A difference exists in the field between 'the discourse' and the 'ready-made' (for mass consumption). But is decorative art and architecture less valuable then a highly conceptual contemporary work?
Although having a knowledge of the discourse and a solid architecture history education puts me in a position of 'elite', I am starting to see more beauty and value in 'decoration'. Sure we can't all sit in Eames Chairs next to our original Andy Warhol (these two examples not selected coincidentally).
The difficulty with elitism in the dialogue is that it is inaccessible to the vast majority of society. This is where the value of decoration comes in. Sure Tim & Sally don't know de Kooning or Le Corbusier (They might barely be able to remember the name Picasso or FL Wright for that matter).
The value in decoration is that it is expressive, it is transformative, it is accessible, and it is in some form art.
Certainly our society has become wrapped up into a tornado about 'authenticity', and certainly this is a polemic problem that remains in the discourse. We are hyper concerned about 'faux' and reproductions because they feel false and we assume that this devalues original quality work.
Now I'm not saying that I too don't sometimes feel a small bit nauseous around that IKEA Audrey Hepburn reproduction.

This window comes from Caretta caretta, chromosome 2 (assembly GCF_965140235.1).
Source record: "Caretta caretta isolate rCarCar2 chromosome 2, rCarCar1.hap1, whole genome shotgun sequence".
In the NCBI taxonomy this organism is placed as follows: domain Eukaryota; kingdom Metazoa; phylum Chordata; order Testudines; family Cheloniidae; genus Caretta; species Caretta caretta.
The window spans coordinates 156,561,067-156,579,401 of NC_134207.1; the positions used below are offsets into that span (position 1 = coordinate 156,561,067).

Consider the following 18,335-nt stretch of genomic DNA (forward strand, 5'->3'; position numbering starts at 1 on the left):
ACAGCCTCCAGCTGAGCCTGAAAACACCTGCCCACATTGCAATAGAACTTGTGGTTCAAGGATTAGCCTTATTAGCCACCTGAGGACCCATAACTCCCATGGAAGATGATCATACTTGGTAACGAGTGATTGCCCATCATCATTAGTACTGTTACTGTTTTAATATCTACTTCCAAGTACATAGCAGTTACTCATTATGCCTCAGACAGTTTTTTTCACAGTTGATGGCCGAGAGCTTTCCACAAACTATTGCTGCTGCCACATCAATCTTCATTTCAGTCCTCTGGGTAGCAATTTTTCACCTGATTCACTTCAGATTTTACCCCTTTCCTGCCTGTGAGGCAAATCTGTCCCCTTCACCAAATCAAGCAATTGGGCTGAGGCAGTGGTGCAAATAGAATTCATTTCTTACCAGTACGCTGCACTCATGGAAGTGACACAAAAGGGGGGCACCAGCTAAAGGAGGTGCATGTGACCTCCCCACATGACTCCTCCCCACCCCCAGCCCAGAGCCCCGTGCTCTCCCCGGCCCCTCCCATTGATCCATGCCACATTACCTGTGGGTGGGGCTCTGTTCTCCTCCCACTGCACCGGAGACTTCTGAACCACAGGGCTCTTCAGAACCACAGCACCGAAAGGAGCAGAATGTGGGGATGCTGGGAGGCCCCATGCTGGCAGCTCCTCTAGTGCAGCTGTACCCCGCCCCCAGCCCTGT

However, if every piece of art that is purchased, collected, and displayed has a requirement of some superficial degree of 'original authenticity', then elitism has trickled down to have a dangerous affect on approachable art.
One of my favorite stories of art collecting is the 50x50 by the Vogels.
I think there is a space in the field where decoration can live nicely opposite the discourse.
Though I've primarily discussed anecdotes about the art discourse, I think that this debate translates directly into the architecture discourse where it is difficult to define the role and boundary of an architect, an interior designer (decorator), etc etc. in the architecture community we constantly bash periodicals 'for the masses' such as Architecture Digest. And while I personally don't find much value from this area of the spectrum, it isn't to say that it doesn't have any value.
Take for example our contemporary ticky-tacky suburban developments chalk full of McMansions. Although many an architect would sneer and roll their eyes at everything that seems anti-Ruskinian about contemporary suburban development (do people even know what a Villa or a Chateaux is?)
The Trickle Down...
Does this cheapen or decrease the originality value of things? No! I would argue that in the contemporary world, we understand that value difference between an original, a reproduction, a fake, and any sequence or variation. Those who have a level of education or discernment to know always will. Chateaus in the French Countryside are still ridiculously expensive even though that stucco McMansion down the street is being marketed by the realtor as a Chateaux.
Let the copies copy.